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Showing posts from November, 2011

Sermon for First Sunday of Advent, Year B: Sing We Now of Christmas: Come, Thou Long-Expected Jesus

Sermon 11/27/11 Mark 13:24-37 Sing We Now of Christmas: Come, Thou Long-Expected Jesus             Come, Thou long expected Jesus, Born to set Thy people free; From our fears and sins release us, Let us find our rest in Thee. Israel’s Strength and Consolation, Hope of all the earth Thou art; Dear Desire of every nation, Joy of every longing heart. Born Thy people to deliver, Born a child and yet a King, Born to reign in us forever, Now Thy gracious kingdom bring. By Thine own eternal Spirit Rule in all our hearts alone; By Thine all sufficient merit, Raise us to Thy glorious throne.             This famous Advent hymn was written in 1744 by, Charles Wesley, a prolific writer of hymns, many of which are still in our hymnals today, and younger brother of John Wesley, founder of the Methodist movement. Charles knew that most people might not learn and memorize complicated theological doctrines, but they would indeed learn the words to songs, just as we do today. So he la

Sermon for Reign of Christ, Year A: Fed with Justice

Sermon 11/20/11 Ezekiel 34:11-16, 20-24             This time of year always brings us an interesting conjunction of church events: today we celebrate Thanksgiving Sunday – it isn’t really a liturgical holiday – Thanksgiving isn’t on the church calendar exactly. But it certainly makes sense that we focus on Thanksgiving in worship – being thankful for all we have is hardly something we do enough of! It is also the last Sunday of the liturgical year today. As the church calendar goes, next Sunday is our New Year's Day. Today is then sort of a liturgical New Year's Eve as far as Sundays go. And on the church calendar, today is Christ the King or Reign of Christ Sunday. It is a day when we consider how Jesus is King, how Jesus is ruler of our lives. How is Jesus king? It’s kind of an interesting question for us to ask about Jesus, who shunned titles like king at every turn in the accounts of ministry. And yet we call him the King of Kings. There is a tension there. Not a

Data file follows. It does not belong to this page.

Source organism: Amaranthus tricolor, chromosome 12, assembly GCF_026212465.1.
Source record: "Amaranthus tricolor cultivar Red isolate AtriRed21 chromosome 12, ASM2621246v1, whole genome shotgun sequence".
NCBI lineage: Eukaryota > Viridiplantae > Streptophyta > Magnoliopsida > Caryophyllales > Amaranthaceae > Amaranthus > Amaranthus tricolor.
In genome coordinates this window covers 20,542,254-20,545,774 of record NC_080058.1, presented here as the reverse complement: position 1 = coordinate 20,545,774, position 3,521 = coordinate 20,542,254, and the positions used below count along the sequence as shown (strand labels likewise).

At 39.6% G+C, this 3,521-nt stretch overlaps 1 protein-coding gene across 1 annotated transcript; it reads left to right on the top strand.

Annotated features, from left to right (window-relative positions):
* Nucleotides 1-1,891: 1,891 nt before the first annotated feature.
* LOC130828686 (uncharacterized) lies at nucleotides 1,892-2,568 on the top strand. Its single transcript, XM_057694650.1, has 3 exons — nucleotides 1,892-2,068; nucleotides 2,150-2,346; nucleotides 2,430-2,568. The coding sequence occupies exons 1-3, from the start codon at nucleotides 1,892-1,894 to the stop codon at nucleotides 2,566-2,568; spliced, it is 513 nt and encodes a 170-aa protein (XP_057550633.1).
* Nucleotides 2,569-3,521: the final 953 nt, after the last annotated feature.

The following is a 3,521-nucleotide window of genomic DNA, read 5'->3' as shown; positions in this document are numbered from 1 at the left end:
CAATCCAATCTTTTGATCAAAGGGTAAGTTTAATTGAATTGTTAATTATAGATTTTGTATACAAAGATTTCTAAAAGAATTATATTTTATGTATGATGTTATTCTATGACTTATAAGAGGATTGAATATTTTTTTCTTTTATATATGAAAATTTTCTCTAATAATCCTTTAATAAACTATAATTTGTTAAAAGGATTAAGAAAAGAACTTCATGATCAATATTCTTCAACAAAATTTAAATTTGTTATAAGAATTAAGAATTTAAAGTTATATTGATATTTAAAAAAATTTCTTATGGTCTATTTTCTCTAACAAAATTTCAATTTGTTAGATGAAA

Non-Lectionary Sermon - Stewardship Focus: Consecration: The Steward and the Ship

Sermon 10/30/11 Genesis 9:8-15 T h e Steward and th e Ship: Consecration Today we wrap up our journey with Noah. We watched Noah build the ark, just as God commanded, then survive the flood, then leave the ark and give thanks to God. Today is God's response, you might say. Noah's response is to give thanks, and God's response is to make a covenant with Noah – a promise – and to share a beautiful symbol of that promise. God sets in the sky a rainbow – the very symbol that our baptismal liturgy referred to today. And God promises to Noah and his offspring never again to destroy creation. Of course, we know the conditions that make for a rainbow: they appear in the sky when the Sun shines on to droplets of moisture in the Earth's atmosphere. That’s the science of it. But the heart of it is that rainbows often appear after storms, perfect timing for a reminder of God's promise to us. The promise, and the symbol to remind us of the promise. The scriptures